On a different note, as far as turnstile vs. announced attendance, those numbers will always be different. Announced attendance is typically either tickets sold or distributed (sold+freebies, promotions, etc.), whereas turnstile is just that, who actually showed up. Show rates are typically between 60%-75% of distributed tickets. Turnstile attendance should not be used as a measure of actual business performance, Really, attendance as a whole delivers a somewhat misleading view due to the fact that it doesn't factor in any sponsorship deals, and weighs heavily on purchasing factors you on the outside aren't aware of. A team can be drawing pitifully, but if some sponsor(s) spent an exorbitant amount on a package, the team could be sitting just fine in their current spot. A team could sell out a game, but from a business perspective, the revenues from those sales could be less than a game where only half the seats are full, based on promotions and what not. A lot of factors here at play that simple attendance numbers do not address or account for. Just my two cents into the pot.

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12-09-2013, 04:33 PM
  #128
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Originally Posted by mfrerkes View Post

The Oilers are doing quite well on the ice, but that isn't exactly making a huge difference with respect to butts in the seats. Wichita may have a difficult time turning Tulsa back into some kind of profitable venture given the long slide in their attendance and the public's lack of response to a winning team right now.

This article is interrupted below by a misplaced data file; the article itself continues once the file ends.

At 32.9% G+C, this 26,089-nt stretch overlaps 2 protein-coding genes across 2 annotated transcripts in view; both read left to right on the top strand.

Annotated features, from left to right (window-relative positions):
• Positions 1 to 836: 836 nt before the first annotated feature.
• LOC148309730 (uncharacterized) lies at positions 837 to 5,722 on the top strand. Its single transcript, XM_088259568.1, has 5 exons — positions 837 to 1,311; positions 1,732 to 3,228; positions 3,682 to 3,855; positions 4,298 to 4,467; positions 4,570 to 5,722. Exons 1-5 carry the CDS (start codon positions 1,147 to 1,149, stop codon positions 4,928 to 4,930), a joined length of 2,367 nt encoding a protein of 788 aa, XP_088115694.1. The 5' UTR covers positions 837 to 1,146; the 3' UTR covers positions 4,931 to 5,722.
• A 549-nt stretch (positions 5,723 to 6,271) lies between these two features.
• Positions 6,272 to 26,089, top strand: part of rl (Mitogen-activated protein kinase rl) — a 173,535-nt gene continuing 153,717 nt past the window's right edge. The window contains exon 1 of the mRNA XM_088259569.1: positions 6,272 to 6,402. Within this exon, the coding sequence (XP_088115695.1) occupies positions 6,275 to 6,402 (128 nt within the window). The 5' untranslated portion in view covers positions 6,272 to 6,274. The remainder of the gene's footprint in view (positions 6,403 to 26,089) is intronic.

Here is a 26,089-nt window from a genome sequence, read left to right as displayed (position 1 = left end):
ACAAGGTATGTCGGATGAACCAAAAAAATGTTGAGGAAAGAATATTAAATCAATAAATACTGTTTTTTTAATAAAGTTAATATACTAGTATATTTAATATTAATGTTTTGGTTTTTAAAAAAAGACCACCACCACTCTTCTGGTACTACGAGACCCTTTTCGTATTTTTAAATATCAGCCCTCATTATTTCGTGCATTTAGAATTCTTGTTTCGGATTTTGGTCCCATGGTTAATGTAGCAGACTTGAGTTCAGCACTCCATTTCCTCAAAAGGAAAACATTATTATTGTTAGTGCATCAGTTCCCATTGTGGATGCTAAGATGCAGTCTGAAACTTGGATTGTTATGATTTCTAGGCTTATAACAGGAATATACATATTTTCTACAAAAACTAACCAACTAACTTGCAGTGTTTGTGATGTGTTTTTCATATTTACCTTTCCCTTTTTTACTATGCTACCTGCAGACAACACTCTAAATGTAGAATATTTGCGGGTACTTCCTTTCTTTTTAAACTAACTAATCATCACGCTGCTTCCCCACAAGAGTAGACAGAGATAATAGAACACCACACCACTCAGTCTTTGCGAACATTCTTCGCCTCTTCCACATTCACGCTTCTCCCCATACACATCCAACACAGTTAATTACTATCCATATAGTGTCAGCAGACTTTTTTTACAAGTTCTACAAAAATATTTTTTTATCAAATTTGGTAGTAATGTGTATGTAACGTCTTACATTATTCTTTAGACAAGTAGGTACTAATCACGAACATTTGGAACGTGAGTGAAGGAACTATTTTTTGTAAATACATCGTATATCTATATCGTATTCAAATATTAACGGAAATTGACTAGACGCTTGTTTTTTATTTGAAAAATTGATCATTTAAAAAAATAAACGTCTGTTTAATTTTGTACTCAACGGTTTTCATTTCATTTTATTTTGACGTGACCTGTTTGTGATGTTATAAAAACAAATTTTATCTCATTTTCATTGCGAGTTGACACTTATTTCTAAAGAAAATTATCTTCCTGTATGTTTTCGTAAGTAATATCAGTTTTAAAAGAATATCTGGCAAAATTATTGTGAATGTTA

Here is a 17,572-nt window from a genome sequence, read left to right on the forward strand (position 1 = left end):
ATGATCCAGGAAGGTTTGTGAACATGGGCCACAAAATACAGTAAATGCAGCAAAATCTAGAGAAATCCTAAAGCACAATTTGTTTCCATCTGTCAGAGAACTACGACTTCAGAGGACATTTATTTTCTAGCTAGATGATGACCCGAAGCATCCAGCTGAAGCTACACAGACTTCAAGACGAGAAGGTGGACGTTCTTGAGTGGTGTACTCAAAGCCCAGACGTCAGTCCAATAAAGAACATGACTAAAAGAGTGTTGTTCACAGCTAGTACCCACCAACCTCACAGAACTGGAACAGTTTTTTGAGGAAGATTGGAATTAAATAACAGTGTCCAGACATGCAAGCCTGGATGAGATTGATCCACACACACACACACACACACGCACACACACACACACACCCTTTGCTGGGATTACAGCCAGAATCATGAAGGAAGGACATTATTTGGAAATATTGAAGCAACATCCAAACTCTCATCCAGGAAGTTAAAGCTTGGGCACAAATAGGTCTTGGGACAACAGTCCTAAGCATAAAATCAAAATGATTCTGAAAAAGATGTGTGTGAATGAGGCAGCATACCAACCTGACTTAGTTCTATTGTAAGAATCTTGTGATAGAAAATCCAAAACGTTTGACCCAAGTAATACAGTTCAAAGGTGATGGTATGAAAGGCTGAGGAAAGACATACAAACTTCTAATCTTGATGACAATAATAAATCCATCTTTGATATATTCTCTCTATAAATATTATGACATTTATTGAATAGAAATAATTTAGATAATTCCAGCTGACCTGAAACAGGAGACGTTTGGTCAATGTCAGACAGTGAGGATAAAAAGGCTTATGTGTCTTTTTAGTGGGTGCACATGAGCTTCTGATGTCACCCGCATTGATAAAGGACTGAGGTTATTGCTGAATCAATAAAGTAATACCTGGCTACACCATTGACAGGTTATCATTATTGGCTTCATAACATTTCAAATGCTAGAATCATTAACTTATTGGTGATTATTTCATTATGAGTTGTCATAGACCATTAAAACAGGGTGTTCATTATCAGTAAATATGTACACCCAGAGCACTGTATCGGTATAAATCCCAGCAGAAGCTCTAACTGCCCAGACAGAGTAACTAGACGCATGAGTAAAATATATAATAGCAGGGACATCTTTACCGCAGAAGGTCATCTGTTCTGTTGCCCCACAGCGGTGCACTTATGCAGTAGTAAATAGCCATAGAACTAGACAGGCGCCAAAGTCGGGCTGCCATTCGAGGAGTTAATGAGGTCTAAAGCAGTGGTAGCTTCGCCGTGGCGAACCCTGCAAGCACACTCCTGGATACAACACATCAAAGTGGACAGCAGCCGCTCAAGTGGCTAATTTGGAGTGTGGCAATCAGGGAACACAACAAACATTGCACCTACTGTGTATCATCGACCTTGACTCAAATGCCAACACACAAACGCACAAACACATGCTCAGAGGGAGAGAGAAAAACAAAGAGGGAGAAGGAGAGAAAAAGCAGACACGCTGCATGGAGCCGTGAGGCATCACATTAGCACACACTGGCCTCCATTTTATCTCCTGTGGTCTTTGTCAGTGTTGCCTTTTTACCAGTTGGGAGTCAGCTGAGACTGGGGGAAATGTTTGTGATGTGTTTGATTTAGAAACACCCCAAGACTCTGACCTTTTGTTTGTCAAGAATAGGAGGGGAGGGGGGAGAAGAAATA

Minor league sports are a bit of a misnomer in this regard, as attendance rarely has much to do with actual on-field (ice, court, etc) performance. People attend as an entertainment option. Ask minor league marketers and promotions directors who they target. None will come back and say fans of their respective sport. The fans of the sport will come. They often target area families, specifically the moms who hold the purchasing power. Make Mom happy, and the family will come back.

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12-09-2013, 06:30 PM
  #129
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(Hopefully this is taken in the tone I mean it, no hostility here!) What are you referring to as other hockey options? Being from the West Michigan area, Kalamazoo is in a bit of a spot where you're an hour from any other hockey options, save for the NCAA Western Michigan Broncos. Professionally speaking, the Komets are in Ft Wayne, which is a little over an hour, the AHL in Grand Rapids is ~1 hour, and NHL in Detroit/Chicago are hour and a half to two hours away. The biggest factor I think in falling attendance is the fact that their arena is a complete dump in a not so great area. No one wants to travel there. Kalamazoo itself is kind of nestled away in its own little hockey bubble.